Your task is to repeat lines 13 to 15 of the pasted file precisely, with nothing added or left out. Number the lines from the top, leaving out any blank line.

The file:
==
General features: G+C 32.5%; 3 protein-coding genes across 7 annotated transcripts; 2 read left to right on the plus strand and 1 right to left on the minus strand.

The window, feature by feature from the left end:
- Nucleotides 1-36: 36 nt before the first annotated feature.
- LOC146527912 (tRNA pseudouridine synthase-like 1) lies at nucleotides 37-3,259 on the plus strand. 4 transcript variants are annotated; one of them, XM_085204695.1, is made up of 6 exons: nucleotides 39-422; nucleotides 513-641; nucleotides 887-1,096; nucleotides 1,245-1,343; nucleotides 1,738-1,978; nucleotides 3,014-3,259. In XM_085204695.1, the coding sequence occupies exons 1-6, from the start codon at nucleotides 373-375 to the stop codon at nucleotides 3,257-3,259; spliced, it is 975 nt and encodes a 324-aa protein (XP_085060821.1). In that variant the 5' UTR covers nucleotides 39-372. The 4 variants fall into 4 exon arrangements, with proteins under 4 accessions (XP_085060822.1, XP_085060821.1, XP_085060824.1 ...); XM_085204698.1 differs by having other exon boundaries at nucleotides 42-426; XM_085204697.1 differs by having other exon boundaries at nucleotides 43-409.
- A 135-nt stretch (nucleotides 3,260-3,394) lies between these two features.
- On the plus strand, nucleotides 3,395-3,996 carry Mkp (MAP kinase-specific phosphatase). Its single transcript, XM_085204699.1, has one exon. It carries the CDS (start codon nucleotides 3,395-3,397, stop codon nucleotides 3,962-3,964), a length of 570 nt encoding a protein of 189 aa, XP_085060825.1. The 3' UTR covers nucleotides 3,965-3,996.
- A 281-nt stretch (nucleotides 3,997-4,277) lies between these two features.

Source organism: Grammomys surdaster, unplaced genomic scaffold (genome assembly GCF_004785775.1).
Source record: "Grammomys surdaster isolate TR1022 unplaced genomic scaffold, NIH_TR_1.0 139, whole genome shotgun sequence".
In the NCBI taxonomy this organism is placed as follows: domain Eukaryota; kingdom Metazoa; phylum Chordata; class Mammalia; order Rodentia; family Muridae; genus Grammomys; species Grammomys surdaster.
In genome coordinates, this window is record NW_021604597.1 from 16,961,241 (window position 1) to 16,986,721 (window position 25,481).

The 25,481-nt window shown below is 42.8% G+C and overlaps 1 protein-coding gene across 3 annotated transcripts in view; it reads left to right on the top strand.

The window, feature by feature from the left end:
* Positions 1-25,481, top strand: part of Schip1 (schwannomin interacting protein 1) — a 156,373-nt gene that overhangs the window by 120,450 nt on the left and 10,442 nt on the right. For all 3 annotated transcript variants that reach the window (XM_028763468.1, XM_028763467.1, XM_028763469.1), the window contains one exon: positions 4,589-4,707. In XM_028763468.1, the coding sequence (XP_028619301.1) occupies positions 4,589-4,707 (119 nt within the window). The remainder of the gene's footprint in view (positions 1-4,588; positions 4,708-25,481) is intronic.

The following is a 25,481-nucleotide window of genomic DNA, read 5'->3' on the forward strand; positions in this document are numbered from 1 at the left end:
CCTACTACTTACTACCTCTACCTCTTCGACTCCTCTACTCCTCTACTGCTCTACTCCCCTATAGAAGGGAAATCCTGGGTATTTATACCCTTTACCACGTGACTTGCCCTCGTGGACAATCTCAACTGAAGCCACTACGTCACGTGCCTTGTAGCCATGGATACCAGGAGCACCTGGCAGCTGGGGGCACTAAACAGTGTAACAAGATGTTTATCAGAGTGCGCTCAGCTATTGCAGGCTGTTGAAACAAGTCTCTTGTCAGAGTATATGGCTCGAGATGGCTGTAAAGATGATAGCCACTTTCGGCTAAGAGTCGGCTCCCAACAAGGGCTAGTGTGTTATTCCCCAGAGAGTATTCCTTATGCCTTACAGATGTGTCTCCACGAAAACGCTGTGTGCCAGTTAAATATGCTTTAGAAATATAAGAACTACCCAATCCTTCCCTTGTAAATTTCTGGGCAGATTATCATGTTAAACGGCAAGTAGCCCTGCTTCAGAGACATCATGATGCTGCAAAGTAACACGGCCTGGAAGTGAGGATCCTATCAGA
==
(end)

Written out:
The window, feature by feature from the left end:
* Positions 1-25,481, top strand: part of Schip1 (schwannomin interacting protein 1) — a 156,373-nt gene that overhangs the window by 120,450 nt on the left and 10,442 nt on the right. For all 3 annotated transcript variants that reach the window (XM_028763468.1, XM_028763467.1, XM_028763469.1), the window contains one exon: positions 4,589-4,707. In XM_028763468.1, the coding sequence (XP_028619301.1) occupies positions 4,589-4,707 (119 nt within the window). The remainder of the gene's footprint in view (positions 1-4,588; positions 4,708-25,481) is intronic.

The following is a 25,481-nucleotide window of genomic DNA, read 5'->3' on the forward strand; positions in this document are numbered from 1 at the left end: